If we try to analyse such a work by considering why the artist has chosen to depict the painting in this way and make comment on it in comparison to other works it become a very difficult task. In Abstract Expressionism for example, there is no subject or obvious emotion portrayed. Nothing similar had come before it and the works are unique. The very essence of the work derives from how the painter interacted with the materials so any kind of analysis would in effect invalidate it’s real meaning. Often if we give a description it can be sentimentalised into an emotional meaning which may not have been intended. We can allude to severity with geometric works but this then can be construed into more negative meanings. Pop art to me seems cynical and a bit mocking but that is a result of my previous interaction with media. All the artist has done however is placed a well-known image on the page and allowed the viewer to make their own opinion. Any kind of analysis of what the artist was meaning could take into consideration the political and social context of when the work was made but also the time that the viewer is examining it from. Pop art is the antithesis of AE, there appears to be no interaction of the artist with the materials. In this way it is cold and impersonal compared to the tears shed during Rothko’s generation of the colour field works.

So in conclusion I think perhaps it is very difficult to make a formal analysis of the AE and Colour-Field works generated during this period other than the descriptive study of the basic elements. We cannot truly understand the artists meaning, indeed, there seems to be little meaning intended so it is not possible. Instead the works are just externalisation of the artists soul, as it were, and no-one can analyse a persons soul. However, pop art is a bit different. It was intended to be completely impersonal, using objects that everyone is familiar with but removing them from their normal context and thus confusing the viewer. But surely the choice of the subject reflects the artists thoughts? Warhol’s Death and Disaster series clearly has a message and could be analysed as a reaction to the way mass media has removed the shock from shocking news items.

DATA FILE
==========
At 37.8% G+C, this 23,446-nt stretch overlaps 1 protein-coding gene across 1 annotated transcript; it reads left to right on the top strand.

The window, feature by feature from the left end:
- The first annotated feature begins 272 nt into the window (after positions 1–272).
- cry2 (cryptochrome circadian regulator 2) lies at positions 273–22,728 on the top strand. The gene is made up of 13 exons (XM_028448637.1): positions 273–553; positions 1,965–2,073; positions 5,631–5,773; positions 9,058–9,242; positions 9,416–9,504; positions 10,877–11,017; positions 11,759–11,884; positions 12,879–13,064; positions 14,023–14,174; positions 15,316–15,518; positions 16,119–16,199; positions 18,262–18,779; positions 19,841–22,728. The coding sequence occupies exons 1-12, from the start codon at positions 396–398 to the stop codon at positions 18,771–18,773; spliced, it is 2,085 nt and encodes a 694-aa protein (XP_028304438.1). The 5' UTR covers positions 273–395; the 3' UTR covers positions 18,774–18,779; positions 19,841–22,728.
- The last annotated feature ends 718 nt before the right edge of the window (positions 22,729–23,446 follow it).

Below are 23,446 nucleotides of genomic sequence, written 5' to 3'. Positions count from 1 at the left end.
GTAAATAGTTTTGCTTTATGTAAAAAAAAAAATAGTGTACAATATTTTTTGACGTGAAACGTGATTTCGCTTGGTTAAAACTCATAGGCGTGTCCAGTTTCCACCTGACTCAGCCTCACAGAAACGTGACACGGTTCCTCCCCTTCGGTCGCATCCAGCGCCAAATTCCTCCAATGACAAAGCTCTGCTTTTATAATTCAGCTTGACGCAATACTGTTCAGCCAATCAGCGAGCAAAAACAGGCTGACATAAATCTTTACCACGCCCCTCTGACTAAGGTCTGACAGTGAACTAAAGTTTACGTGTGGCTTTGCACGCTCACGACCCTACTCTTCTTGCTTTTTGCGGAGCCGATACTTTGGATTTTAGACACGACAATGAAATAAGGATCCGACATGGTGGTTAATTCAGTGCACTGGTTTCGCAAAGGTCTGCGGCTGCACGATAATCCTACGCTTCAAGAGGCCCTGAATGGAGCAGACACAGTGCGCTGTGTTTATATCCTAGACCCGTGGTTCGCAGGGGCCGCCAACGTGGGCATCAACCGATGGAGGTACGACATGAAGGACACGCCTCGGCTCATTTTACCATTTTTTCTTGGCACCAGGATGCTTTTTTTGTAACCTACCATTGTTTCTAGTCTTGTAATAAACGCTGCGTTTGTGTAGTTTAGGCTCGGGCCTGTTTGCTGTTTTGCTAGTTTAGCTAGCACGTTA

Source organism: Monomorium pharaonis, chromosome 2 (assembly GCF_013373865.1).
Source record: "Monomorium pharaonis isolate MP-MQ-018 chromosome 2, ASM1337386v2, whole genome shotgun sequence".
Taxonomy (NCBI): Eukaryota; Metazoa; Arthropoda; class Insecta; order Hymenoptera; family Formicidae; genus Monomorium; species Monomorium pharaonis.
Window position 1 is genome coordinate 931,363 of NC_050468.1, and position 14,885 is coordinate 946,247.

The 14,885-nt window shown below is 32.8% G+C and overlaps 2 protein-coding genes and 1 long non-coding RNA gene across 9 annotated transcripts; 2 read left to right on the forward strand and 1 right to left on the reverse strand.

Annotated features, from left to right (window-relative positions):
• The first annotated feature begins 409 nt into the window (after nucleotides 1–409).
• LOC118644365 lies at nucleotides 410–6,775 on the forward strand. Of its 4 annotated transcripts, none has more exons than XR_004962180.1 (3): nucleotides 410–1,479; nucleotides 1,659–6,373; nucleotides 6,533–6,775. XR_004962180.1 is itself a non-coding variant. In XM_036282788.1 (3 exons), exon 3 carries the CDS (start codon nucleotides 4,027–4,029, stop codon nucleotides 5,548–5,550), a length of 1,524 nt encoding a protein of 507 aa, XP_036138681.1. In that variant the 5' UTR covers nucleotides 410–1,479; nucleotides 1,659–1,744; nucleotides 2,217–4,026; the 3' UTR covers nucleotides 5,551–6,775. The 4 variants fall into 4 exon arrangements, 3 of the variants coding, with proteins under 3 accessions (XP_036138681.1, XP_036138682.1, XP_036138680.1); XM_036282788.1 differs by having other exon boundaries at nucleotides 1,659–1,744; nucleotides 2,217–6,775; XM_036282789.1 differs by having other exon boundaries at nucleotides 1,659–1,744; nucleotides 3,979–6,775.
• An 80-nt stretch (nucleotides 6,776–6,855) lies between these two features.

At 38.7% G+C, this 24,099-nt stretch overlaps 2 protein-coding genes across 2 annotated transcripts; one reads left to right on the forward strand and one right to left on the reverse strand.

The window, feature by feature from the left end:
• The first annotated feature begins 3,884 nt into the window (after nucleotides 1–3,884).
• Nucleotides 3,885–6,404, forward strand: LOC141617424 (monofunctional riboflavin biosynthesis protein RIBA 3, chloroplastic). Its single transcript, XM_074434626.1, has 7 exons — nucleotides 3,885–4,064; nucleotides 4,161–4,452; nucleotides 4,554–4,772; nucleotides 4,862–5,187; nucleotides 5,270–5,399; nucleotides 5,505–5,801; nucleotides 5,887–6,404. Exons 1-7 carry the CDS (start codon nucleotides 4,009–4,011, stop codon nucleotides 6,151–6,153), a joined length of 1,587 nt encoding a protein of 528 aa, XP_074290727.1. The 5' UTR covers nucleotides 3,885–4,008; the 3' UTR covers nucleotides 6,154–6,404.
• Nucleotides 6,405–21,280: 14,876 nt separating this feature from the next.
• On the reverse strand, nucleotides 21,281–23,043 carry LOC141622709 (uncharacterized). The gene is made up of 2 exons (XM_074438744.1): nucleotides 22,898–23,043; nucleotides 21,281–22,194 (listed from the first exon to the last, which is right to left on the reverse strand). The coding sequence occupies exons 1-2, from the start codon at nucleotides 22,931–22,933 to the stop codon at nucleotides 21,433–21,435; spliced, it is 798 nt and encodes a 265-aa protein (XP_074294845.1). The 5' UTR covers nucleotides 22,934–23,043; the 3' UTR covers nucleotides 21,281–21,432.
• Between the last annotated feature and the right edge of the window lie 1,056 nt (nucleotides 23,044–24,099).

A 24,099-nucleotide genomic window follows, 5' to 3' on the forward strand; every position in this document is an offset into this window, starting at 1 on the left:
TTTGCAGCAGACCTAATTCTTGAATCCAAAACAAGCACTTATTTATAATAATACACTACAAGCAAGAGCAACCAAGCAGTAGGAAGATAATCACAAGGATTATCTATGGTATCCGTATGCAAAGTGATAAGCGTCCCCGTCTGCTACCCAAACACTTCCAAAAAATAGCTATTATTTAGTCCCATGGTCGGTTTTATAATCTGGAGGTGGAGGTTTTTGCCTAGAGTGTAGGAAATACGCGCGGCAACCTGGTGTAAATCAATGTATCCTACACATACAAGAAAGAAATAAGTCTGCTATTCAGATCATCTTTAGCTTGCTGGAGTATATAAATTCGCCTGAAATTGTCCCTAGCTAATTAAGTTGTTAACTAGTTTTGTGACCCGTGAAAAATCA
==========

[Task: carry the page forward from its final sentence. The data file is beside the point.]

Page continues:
Now read section Modernism and Formalism pg 844 – what do you make of Clement Greenburgs assertion that “Realist, illusionist art had dissembled the medium using art to conceal art. Modernism used art to call attention to art”.

Greenberg was referring to the way that traditional artists have obliterated the spirit of art in their attempt to replicate a subject. The very act of imitation disguises the essence of the act of painting. A beautiful image of a still life will be appreciated for its likeness to the real thing but the closer it gets to this imitation the less the viewer can see of the art: the subject becomes all-consuming.  The AE artists removed this representation completely and thus the viewer is not distracted by the subject and their whole attention is on the basic elements of the work: colour, shapes, texture, etc. Nothing is concealed.


1. http://www.metmuseum.org/toah/hd/abex/hd_abex.htm 23/06/14

2. http://www.moma.org/learn/moma_learning/themes/abstract-expressionism 30/06/14

3. Modern Art: A Critical Introduction,  By Pam Meecham, Julie Sheldon

4. http://writingaboutart.org/pages/formalanalysis.html 04/07/14